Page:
If you are new to using a drill or a little rusty in changing the bit, we have you covered.
In this guide, we will walk you through the drill bit-changing process to ensure you are set up for a successful outcome no matter what the job at hand may be.
Before possibly damaging your tools or injuring yourself, check out our handy step-by-step guide to fully understand how to change a drill bit like a pro.
A Step-by-Step Guide to Changing a Drill Bit
When changing the type or size of the drill bit in your tool, you must follow these simple steps to ensure it is done properly. Not correctly changing your bit can cause damage to the drill, bit, and material you are working on.
Step One: Choose the Right Bit
There are bits available for all types of jobs. They vary in the material they’re made from, their shape, and what you plan on using them for.
Some bit options available include:
- Brad point drill bit: For use on wood
- Spade bit: For putting holes in wood
- Driver bit: For fastening or loosening screws
- Twist bit: Use on wood, light metal, plastic
- Auger bit: Used to drill deep holes in wood
- Pocket hole bit: For drilling angled holes
- Masonry bit: For use on brick, mortar, and concrete
- Rivet bit: For drilling rivets into metal sheets
- Saw bit: Cutting holes in metal and wood
- Step bit: Drilling various size holes in metal
- Hole saw bit: For drilling large holes into various materials, leaving the core intact
They can be made from:
- High carbon steel
Decide on the best option for your upcoming project, then prepare to secure it into your drill.
Step Two: Loosen the Drill’s Chuck
The chuck is the tip of the drill where the tip is inserted. This is typically made from metal and closes as you twist it, gripping the shaft of the drill bit.
To loosen the chuck, hold it tightly in your non-dominant hand, and twist the tip clockwise with your dominant hand. This will open the hole enough for the current bit to slide out with a little help.
Step Three: Remove the Old Bit from the Drill
With the chuck opened, pull the drill bit out. If you notice any resistance, turn the chuck a bit more just like you did before.
Once the bit is out, give it a once-over to ensure it is still in good condition before putting it away. You also want to ensure the shaft doesn’t break off and is still inside the tool.
Return the old bit to its case. It is essential to keep your space clean and organized. Because drill bits are so small (compared to other tools), it can be easy to lose or break them if you are not careful.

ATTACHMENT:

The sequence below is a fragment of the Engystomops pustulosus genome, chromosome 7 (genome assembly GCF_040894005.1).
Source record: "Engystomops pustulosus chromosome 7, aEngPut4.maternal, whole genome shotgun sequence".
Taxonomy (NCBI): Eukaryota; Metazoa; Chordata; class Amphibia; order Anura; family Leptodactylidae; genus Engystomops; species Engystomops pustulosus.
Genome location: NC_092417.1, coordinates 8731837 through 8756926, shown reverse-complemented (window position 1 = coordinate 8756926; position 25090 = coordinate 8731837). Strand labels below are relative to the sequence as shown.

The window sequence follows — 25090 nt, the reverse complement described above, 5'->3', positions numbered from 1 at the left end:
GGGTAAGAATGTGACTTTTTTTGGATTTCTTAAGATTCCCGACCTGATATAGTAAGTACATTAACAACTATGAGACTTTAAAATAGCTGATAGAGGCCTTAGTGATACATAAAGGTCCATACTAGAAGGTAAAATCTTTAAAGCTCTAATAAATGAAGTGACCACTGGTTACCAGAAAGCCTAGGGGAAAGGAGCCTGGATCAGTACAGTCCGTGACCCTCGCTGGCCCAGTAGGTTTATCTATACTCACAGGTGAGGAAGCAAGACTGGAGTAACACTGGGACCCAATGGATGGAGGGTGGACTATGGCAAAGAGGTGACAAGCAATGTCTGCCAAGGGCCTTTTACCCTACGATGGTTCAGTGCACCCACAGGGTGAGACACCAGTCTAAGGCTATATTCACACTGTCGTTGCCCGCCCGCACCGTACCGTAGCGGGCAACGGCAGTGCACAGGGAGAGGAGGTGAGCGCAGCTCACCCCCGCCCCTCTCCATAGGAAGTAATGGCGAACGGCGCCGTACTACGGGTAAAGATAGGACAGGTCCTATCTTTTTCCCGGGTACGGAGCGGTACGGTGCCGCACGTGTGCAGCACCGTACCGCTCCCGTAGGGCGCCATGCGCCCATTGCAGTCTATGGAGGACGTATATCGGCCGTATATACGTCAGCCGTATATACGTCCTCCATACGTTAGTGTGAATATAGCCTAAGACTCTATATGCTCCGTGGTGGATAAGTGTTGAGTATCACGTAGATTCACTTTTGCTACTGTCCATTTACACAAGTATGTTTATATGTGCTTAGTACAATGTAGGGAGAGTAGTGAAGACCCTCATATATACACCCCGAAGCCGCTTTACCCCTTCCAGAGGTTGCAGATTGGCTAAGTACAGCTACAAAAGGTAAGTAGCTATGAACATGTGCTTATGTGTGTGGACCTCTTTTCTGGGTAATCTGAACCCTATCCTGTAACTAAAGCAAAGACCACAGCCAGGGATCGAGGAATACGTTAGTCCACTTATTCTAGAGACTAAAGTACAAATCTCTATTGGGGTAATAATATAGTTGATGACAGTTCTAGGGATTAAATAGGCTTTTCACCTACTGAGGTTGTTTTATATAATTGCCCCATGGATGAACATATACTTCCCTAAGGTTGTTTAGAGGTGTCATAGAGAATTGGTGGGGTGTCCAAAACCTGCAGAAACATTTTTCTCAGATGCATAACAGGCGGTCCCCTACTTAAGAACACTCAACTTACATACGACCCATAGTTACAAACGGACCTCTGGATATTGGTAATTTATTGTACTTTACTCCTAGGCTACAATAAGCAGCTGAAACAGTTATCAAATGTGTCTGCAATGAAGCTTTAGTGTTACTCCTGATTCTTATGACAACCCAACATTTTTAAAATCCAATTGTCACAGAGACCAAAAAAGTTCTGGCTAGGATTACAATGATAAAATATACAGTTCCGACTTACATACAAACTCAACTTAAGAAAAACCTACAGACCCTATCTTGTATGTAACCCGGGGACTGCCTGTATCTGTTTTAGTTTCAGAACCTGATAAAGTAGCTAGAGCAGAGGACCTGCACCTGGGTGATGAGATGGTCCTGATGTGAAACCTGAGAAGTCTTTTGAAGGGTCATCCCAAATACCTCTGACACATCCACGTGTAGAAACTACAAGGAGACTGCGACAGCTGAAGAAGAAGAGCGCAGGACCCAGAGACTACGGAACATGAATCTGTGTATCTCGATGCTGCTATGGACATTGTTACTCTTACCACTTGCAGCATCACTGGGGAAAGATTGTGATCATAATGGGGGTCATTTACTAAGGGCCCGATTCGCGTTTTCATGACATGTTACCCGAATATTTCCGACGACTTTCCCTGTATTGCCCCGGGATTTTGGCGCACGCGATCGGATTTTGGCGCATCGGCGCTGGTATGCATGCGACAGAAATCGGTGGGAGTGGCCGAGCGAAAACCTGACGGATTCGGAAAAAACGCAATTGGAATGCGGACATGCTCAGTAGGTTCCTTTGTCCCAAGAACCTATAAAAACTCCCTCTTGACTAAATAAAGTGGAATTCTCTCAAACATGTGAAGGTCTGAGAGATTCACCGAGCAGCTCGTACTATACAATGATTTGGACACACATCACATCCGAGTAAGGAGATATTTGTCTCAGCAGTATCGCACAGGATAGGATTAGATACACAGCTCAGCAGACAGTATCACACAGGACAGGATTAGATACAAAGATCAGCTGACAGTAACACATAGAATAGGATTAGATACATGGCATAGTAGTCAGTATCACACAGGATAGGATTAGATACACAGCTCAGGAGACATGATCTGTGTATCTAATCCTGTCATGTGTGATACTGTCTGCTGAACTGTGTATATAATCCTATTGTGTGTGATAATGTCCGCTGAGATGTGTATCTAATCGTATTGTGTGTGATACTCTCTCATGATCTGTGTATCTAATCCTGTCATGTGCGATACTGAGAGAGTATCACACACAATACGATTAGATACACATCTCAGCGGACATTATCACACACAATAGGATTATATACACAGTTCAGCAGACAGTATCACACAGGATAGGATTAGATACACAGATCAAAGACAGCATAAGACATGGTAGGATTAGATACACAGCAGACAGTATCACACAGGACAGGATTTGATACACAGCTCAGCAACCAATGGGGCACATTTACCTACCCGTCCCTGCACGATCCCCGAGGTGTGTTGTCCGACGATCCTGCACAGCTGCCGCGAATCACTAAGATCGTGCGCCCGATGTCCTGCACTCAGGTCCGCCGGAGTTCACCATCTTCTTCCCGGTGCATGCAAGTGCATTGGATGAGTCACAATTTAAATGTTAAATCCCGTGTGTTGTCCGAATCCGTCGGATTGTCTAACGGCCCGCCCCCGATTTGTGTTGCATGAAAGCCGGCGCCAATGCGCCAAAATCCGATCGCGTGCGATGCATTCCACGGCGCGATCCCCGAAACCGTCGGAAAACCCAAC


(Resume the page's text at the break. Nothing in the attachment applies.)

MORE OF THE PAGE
Step Four: Put the New Bit in
Now that the shaft is open and emptied, you can insert the new bit into the hole. Pinch the bit about halfway down the shaft using your thumb and index finger. Gripping it tightly, slide the smooth end into the chuck, ensuring the sharp end faces outward.
Once the bit is pushed as far back as it can go, turn the chuck in a counter-clockwise rotation to tighten the bit in place. To be sure it is secure, pull on the bit forcefully; if it doesn’t move, you are good to go.
Step Five: Give It a Try
Test the drill before using it on any wood, metal, or other materials. You can test your bit by holding onto the smooth side and squeezing the drill trigger. If the bit moves in your fingers, it needs another twist. If it doesn’t, your bit is nice and secure.
Now you successfully changed your drill bit and are ready to get to work.
The steps above will help you change the drill bit in most drills on the market today. However, some of these tools have additional features you might encounter when changing out the bit.
The Chuck Key
Chuck keys are mainly found on older drills and are not very popular today. If your drill has this feature, you won’t be able to loosen the drill chuck by hand. This means the steps above won’t help you.
Instead, these drills require the use of a separate key. The key is typically stored somewhere on the tool itself.
You must push the teeth into the hole to use this key, like in a door lock. Turn the key counterclockwise until the drill chuck opens up and the bit easily slides out.
Not all, but many drills have a ratcheting feature built in. Activating this feature tightens the shank grip on the drill bit, ensuring it is tightly in place.
The ratcheting mechanism creates a stable and strong positioning of the bit; this helps with accuracy and keeps the bit from breaking.
You can typically find the ratcheting switch underneath the chuck or around it. You want to grip this area firmly and twist it clockwise until you hear it click into place. That clicking sound is how you know it is properly engaged.
You do not have to engage the ratcheting system for all jobs. This is simply assistance when working with stronger materials requiring extra force.
Extra torque keeps the bit from slipping, possibly stripping the blade or breaking the shaft.
There are many types of drills, each made a bit differently but often set up the same way and for the same job.
If you are struggling to figure out how to change the drill bit in your specific drill and the instructions above didn’t help you, you can always read the user manual that came with the tool.
Changing drill bits is an extremely easy job. While the task may differ depending on the type, brand, and age, they all require you to loosen the chuck to remove the old bit and tighten it around the new one.
Never force a bit in or out if the chuck isn’t loose enough. This will likely lead to breaking it, rendering it useless.